Michael Delahoyde, PhD

Professor of English

Homer’s Iliad: Book IV

Questions for Book IV:

  • What gods are on what side in the war and why?
  • What formulaic phrases are becoming repetitive regarding death?

“Now aloft by the side of Zeus the gods sat in council,
conferring across Olympus’ golden floor as noble Hebe
poured them rounds of nectar….
But abruptly Zeus was set on infuriating Hera,
courting her fire with cunning, mocking taunts” (4.1-6).

As Hebe, the cupbearer of the gods, bears cups, Zeus intentionally irks Hera and Athena about events below, they being enemies of Troy. After some bickering in which Hera challenges and Zeus asserts his power and authority, declaring, “I honor sacred Ilium most with my immortal heart” (4.54), he sends a resentful Athena down to manipulate a Trojan breaking of the truce. Athena tempts archer Pandarus to take a pot-shot at Menelaus. It’s an attractive moment. I’d have tried it too. But the gods cheat. Athena deflects the arrow so that it merely wounds Menelaus (4.152f). Still, “dark blood [was] gushing from the wound” (4.169). Agamemnon is quite concerned and calls for a healer.

So the melee is back on. Agamemnon rallies his troops in a series of goadings of individual warriors, and old Nestor gives some advice about how best to use spears when you’re in chariots: “thrust your spear from your own car, don’t throw it!” (4.353). Agamemnon cheers for Nestor, but with not very politic references to his age and waning strength. Nestor says that “the gods won’t give us all their gifts at once” (4.369): he was once a great warrior, now he has experience and wisdom. Agamemnon taunts Odysseus, possibly during another flare-up of his irrational wrath, but Odysseus calls him on this: “Now what’s this, Atrides, / this talk that slips through your clenched teeth?” (4.406-407). And Agamemnon, acting as if his goading had the desired effect on Odysseus, backpedals quickly (4.415-424), and moves on to goading Diomedes.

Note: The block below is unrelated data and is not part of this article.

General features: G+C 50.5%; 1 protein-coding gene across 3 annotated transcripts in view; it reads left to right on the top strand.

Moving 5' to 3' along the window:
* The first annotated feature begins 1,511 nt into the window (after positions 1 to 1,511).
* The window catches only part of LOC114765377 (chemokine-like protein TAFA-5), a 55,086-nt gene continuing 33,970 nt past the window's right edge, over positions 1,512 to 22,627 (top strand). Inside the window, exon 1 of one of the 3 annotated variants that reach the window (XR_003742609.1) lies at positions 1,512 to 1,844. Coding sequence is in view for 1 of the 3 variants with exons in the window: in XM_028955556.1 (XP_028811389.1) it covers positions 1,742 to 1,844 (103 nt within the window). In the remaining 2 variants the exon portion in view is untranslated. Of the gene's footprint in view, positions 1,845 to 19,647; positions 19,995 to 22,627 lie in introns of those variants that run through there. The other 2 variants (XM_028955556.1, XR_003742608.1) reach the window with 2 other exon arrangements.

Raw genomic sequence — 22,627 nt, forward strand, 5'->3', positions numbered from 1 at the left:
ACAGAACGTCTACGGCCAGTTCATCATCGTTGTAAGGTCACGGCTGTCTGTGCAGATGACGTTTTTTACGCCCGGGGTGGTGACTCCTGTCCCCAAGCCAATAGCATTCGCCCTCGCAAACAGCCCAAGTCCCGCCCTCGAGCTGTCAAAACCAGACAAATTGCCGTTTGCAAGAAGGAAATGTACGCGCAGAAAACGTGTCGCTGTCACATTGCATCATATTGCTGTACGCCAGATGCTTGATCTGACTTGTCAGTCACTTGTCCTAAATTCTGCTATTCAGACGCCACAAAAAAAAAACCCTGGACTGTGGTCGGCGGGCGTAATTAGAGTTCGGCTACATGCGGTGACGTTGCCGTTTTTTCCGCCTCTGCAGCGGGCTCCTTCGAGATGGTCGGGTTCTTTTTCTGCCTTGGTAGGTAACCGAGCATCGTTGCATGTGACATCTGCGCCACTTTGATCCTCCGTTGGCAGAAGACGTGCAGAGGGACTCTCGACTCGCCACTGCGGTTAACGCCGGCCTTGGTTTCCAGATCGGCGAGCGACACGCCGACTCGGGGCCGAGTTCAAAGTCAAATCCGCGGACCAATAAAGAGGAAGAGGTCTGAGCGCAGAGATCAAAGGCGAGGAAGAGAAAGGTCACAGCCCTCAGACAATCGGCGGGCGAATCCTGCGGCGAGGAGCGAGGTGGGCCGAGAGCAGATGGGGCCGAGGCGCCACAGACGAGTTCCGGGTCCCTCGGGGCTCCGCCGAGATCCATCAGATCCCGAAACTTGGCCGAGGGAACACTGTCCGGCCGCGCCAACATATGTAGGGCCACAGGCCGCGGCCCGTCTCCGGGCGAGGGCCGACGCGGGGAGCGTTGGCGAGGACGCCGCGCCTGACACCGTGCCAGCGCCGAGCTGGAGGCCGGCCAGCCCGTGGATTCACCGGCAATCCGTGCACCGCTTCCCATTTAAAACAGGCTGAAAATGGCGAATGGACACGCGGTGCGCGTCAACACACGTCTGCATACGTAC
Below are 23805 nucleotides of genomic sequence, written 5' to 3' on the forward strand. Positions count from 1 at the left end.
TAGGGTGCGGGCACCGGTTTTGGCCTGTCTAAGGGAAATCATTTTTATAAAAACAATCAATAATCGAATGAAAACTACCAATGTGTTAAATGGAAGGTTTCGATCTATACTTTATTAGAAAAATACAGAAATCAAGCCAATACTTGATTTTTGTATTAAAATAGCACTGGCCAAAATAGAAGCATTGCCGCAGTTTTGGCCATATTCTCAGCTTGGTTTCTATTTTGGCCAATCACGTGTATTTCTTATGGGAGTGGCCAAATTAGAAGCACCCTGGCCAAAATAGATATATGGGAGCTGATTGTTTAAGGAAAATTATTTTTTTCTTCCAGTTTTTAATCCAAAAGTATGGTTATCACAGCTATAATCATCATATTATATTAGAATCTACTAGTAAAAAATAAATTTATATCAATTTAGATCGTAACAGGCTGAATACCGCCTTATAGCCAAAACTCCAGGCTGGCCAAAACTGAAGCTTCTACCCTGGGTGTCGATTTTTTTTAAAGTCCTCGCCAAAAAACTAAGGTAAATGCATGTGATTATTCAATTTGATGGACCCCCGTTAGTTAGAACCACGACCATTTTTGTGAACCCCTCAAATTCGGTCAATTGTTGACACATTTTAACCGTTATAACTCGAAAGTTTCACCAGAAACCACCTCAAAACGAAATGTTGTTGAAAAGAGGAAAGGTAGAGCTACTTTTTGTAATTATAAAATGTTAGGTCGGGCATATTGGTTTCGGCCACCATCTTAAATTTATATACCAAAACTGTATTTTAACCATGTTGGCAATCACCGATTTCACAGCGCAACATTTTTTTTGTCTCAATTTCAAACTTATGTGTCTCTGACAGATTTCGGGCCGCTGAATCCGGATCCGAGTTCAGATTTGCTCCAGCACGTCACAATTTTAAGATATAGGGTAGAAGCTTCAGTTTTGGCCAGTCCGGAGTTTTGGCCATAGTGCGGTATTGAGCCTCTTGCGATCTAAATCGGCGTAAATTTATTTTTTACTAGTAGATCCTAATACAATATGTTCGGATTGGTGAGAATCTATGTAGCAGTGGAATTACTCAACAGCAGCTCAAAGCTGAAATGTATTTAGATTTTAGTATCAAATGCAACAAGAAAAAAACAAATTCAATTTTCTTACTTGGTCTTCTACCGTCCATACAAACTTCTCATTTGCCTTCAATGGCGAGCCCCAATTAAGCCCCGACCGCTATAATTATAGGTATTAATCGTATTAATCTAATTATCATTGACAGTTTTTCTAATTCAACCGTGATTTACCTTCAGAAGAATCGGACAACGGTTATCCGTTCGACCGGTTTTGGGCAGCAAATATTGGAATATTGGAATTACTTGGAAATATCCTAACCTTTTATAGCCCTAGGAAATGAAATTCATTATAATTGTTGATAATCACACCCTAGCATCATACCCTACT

The Greeks move forward, all soldiers silent so that the commands can be heard, while the Trojans, compared in an unfortunately epic simile to lambs, create a chaos of noise for themselves. Then a lot of guys get butchered on the battlefield and go down to the House of Death. “The first fighting does not begin until 2,380 lines into the Iliad, but thereafter the blood flows, increasingly, with an increasing intensity and savagery, until the climax comes in the crazed berserker frenzy of Achilles’s grief-fueled rampage through the Trojans” (Nicholson 184).

Ajax performs well. Apollo urges on the Trojans, telling them that Achilles is not fighting but wallowing in his fury. And so, more deaths. “That day ranks of Trojans, ranks of Achaean fighters / sprawled there side-by-side, facedown in the dust” (4.629-630).

Iliad: Book V
Iliad Index